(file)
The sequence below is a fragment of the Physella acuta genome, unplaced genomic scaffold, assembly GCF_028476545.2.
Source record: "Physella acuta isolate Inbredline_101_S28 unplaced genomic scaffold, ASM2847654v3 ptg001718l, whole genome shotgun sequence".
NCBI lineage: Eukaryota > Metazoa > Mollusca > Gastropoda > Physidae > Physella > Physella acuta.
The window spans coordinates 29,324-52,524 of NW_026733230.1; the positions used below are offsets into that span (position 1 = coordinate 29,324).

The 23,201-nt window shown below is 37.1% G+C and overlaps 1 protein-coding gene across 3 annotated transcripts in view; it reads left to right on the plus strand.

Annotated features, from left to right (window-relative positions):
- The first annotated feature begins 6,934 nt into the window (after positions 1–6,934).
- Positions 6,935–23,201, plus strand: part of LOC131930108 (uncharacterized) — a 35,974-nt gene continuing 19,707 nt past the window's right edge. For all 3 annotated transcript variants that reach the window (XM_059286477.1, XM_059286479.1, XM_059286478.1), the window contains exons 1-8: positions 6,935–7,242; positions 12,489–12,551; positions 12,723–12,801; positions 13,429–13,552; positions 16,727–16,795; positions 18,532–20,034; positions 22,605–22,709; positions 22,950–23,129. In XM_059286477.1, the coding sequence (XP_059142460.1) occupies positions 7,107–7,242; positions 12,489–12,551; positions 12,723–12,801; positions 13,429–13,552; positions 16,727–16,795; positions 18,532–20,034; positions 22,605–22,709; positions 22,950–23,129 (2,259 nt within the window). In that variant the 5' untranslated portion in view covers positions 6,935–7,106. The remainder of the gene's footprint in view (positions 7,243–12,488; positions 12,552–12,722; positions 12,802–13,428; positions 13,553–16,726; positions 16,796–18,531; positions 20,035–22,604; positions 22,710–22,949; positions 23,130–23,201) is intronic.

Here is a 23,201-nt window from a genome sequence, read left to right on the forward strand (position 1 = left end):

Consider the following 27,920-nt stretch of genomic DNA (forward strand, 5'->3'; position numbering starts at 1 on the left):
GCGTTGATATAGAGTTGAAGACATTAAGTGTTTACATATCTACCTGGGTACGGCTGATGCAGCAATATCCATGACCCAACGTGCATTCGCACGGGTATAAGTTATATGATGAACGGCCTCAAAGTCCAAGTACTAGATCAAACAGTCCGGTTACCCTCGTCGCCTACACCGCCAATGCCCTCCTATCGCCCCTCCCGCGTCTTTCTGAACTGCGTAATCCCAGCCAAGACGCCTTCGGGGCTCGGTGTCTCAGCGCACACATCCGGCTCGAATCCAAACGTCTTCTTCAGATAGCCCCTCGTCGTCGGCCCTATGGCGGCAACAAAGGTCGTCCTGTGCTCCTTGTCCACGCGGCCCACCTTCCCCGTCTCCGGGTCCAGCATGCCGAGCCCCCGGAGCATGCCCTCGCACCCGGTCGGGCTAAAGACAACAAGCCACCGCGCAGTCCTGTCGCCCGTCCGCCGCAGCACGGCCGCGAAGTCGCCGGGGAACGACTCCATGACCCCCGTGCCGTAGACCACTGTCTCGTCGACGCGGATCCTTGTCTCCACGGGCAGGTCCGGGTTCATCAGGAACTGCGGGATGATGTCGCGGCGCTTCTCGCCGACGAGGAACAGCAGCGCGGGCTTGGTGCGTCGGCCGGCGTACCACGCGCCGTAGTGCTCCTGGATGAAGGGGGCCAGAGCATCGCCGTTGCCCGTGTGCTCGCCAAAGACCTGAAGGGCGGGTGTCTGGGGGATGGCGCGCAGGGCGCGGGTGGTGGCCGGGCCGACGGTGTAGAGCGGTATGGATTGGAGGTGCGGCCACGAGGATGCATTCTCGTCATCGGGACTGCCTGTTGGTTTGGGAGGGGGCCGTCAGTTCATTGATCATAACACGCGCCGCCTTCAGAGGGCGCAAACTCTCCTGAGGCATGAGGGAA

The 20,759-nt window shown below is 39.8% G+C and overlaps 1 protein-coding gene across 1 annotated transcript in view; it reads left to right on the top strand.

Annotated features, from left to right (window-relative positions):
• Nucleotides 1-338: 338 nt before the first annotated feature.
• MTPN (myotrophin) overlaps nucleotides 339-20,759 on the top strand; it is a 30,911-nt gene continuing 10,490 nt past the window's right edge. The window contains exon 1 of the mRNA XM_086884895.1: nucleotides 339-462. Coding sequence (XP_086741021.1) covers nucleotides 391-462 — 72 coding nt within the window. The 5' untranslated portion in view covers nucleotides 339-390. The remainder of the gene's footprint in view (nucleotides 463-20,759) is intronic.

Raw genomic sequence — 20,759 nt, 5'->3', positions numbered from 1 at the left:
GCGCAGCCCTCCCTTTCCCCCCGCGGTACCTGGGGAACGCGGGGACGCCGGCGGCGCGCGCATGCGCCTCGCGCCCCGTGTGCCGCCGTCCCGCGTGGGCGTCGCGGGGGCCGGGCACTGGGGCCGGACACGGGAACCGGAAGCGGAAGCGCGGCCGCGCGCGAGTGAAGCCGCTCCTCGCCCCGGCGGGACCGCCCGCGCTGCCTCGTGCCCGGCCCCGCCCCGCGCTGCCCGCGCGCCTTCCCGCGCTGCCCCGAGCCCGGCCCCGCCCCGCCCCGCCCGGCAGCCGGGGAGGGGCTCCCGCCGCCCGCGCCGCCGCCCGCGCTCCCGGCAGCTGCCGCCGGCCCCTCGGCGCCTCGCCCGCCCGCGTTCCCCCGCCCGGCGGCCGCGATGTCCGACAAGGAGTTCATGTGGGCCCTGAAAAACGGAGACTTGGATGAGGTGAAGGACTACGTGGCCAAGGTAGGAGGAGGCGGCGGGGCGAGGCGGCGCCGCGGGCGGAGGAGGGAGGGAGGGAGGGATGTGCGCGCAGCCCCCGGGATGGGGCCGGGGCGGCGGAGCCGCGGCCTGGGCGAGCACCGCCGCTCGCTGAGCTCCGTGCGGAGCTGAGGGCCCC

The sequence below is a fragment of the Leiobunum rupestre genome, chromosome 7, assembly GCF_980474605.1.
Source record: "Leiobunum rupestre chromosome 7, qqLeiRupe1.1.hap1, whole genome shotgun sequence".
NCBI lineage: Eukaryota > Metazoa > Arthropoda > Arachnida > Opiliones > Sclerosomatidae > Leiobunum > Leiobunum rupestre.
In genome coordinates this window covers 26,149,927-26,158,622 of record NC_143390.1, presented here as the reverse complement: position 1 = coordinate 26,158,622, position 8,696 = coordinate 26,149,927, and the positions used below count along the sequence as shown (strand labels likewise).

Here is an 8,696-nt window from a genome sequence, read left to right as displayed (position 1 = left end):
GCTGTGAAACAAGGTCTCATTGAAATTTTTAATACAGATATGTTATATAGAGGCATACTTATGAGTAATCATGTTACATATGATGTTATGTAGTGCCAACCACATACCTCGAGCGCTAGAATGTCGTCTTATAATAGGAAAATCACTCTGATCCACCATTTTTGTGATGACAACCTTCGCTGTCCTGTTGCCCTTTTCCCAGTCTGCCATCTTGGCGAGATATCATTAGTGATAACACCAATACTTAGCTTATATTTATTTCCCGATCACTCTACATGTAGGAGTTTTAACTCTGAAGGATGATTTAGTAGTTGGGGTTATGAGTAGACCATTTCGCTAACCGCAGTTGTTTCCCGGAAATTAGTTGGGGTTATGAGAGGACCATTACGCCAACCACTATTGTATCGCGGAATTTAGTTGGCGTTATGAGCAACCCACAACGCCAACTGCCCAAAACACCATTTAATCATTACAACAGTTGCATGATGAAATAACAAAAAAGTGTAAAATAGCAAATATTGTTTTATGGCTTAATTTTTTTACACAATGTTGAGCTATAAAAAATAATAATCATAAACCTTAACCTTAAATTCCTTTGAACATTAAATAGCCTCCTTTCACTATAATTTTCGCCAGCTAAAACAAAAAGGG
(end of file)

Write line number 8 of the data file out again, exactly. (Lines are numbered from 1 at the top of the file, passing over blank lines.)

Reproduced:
- Positions 6,935–23,201, plus strand: part of LOC131930108 (uncharacterized) — a 35,974-nt gene continuing 19,707 nt past the window's right edge. For all 3 annotated transcript variants that reach the window (XM_059286477.1, XM_059286479.1, XM_059286478.1), the window contains exons 1-8: positions 6,935–7,242; positions 12,489–12,551; positions 12,723–12,801; positions 13,429–13,552; positions 16,727–16,795; positions 18,532–20,034; positions 22,605–22,709; positions 22,950–23,129. In XM_059286477.1, the coding sequence (XP_059142460.1) occupies positions 7,107–7,242; positions 12,489–12,551; positions 12,723–12,801; positions 13,429–13,552; positions 16,727–16,795; positions 18,532–20,034; positions 22,605–22,709; positions 22,950–23,129 (2,259 nt within the window). In that variant the 5' untranslated portion in view covers positions 6,935–7,106. The remainder of the gene's footprint in view (positions 7,243–12,488; positions 12,552–12,722; positions 12,802–13,428; positions 13,553–16,726; positions 16,796–18,531; positions 20,035–22,604; positions 22,710–22,949; positions 23,130–23,201) is intronic.